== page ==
Making the Case for Face-to-Face Communication

Businesses have long depended on audio conferencing for communication between remote parties. But, this method has its drawbacks. An audio conference can represent the exact opposite of effective communication, with attendees talking over each other, speaking out of turn, and vying to get a word in edgewise. Audio conferencing also leaves out critically important aspects of communications—nonverbal gestures, facial expressions and body language. This makes it especially tough to gauge someone’s true meaning when they are speaking or a person’s reaction to a statement or question. After all, the full range of human emotions cannot be expressed through voice alone.

Case in point, a recent study found that, while employees like the ease of setup that audio conferencing provides, they also like the ability to read body language through video conferencing. In reality, most employees use a mix of video and audio conferencing to meet their communications needs, with 39 percent relying more on audio for internal communications and 31 percent using both equally.

With today’s workplace growing increasingly more global, and remote communications taking center stage, it takes more sensitivity than ever to communicate effectively. Teams and employees frequently conference with people from all cultures, walks of life and types of businesses—making it even more important that those little nuances of body language don’t go unnoticed. For these reasons, the balance is tipping more toward Web conferencing in workplaces today, and it’s starting to be used just as much as audio conferencing. There are several reasons why employees turn to Web conferencing for communications:

A more intimate conferencing experience

Video conferencing makes attendees feel as though they are in the same room together, no matter where they are located. They can make eye contact and observe each others’ facial expressions and gestures. This helps increase collaboration and respect and makes for more-effective meetings.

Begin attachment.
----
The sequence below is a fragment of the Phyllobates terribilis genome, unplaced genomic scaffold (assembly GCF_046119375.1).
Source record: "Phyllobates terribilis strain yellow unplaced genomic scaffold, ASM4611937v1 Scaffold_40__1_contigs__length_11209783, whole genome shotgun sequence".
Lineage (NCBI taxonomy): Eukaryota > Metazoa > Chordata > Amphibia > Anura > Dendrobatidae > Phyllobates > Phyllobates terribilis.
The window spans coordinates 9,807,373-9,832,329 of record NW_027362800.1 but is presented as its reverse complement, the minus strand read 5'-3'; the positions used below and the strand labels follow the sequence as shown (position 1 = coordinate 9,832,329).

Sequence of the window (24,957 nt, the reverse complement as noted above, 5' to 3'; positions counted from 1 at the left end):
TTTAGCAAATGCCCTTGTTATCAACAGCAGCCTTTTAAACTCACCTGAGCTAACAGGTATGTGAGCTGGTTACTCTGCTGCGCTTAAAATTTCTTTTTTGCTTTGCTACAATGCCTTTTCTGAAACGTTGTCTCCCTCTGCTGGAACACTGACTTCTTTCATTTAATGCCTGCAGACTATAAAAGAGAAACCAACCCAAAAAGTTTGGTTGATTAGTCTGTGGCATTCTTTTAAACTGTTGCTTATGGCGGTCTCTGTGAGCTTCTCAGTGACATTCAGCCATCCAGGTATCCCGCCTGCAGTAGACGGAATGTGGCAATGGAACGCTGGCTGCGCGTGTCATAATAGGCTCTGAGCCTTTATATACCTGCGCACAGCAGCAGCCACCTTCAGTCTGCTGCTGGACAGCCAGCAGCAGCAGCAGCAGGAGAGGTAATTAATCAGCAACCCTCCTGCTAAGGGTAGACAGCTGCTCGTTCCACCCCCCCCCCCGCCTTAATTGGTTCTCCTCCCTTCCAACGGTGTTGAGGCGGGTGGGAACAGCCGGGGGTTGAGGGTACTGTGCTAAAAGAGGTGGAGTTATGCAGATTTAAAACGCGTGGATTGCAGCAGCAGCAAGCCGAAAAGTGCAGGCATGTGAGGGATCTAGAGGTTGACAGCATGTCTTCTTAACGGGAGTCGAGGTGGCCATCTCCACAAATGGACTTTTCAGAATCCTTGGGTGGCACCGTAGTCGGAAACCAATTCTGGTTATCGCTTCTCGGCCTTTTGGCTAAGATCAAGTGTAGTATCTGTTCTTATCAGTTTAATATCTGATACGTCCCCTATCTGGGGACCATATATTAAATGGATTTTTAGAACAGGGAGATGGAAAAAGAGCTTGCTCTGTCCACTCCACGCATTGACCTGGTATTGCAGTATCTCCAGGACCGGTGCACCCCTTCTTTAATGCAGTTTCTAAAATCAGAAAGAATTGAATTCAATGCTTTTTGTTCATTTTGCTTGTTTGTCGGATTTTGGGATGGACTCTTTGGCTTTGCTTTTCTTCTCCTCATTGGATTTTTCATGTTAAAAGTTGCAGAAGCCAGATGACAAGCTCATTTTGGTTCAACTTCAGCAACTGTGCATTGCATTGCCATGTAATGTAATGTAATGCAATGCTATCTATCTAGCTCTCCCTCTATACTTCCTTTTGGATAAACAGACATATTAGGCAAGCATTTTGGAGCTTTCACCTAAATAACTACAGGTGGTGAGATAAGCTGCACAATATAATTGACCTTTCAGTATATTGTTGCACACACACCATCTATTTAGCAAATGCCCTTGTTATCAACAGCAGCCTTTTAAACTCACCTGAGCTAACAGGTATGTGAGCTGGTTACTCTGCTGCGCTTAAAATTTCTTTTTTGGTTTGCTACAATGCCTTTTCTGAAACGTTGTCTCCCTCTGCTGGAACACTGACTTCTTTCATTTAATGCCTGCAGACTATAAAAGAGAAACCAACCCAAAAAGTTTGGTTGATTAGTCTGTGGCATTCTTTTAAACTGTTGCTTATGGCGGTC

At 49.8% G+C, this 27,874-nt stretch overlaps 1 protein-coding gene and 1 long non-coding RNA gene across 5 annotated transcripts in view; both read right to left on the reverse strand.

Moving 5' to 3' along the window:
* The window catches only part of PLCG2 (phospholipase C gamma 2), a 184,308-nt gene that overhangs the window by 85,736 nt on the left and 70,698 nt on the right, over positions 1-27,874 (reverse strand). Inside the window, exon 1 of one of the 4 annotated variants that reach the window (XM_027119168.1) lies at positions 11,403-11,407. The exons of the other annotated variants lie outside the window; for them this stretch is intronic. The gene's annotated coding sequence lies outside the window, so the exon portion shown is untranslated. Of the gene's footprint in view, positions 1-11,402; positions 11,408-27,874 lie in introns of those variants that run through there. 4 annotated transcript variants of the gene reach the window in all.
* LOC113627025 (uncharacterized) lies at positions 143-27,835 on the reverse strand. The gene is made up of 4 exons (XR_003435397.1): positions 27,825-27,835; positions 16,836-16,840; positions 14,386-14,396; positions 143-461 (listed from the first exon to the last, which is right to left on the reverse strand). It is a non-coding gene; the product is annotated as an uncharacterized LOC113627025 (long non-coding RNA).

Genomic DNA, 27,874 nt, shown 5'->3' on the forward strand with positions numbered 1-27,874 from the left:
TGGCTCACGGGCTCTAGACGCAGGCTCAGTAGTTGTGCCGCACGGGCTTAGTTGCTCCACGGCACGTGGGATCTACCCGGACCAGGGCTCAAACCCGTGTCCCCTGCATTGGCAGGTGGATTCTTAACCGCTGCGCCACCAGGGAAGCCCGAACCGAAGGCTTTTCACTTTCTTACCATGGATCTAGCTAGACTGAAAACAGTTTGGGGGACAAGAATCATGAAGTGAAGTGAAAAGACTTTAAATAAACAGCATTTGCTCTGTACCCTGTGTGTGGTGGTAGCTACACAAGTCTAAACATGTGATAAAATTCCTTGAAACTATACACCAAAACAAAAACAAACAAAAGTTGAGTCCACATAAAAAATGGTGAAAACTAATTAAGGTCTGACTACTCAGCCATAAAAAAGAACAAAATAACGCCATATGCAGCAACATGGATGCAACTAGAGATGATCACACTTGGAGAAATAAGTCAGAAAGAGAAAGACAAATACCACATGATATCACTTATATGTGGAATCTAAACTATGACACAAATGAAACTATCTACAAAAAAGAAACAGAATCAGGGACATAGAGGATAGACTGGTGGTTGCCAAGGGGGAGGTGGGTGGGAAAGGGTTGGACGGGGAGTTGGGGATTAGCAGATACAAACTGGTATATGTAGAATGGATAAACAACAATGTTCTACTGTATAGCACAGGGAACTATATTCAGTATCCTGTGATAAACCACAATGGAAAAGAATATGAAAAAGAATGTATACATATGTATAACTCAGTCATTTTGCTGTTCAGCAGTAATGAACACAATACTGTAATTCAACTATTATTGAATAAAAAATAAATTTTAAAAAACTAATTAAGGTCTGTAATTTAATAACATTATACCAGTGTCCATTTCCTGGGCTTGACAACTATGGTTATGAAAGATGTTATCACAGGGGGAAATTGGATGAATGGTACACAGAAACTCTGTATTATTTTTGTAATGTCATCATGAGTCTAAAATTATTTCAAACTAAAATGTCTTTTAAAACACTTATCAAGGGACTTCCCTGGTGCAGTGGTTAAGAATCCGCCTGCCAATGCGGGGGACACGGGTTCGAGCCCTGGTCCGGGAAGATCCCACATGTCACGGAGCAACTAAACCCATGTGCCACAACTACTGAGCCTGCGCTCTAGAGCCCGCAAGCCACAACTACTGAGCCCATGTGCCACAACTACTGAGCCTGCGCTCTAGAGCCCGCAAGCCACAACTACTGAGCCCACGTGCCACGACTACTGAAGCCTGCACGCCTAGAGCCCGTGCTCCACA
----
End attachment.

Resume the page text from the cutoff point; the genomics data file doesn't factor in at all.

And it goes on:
More-effective large-group communication

Audio conferencing gets unwieldy when the group gets too large. Video conferencing, on the other hand, enables people to visually gauge each other’s reactions and see people while they speak and listen, making it less likely that attendees will talk over each other or jockey for speaking position to get heard.

Increased convenience and speed

Especially when Web conferencing is enhanced with WebRTC, it provides the high quality and speed that support business interactions among participants. The ability to communicate visually in real time makes attendees feel more connected and makes video conferencing a more viable option for both large conference calls and quick face-to-face meetings. However many attendees, everyone can connect visually and observe nonverbal communication in real time with the latest video conferencing technology.

Research shows that more than 50 percent of communication is nonverbal. With video conferencing, employees no longer have to worry about missing half the message. As part of a unified communications strategy that fits the remote nature and fast pace of business today, Web conferencing is providing the instant face-to-face communication needed to help work run more smoothly.

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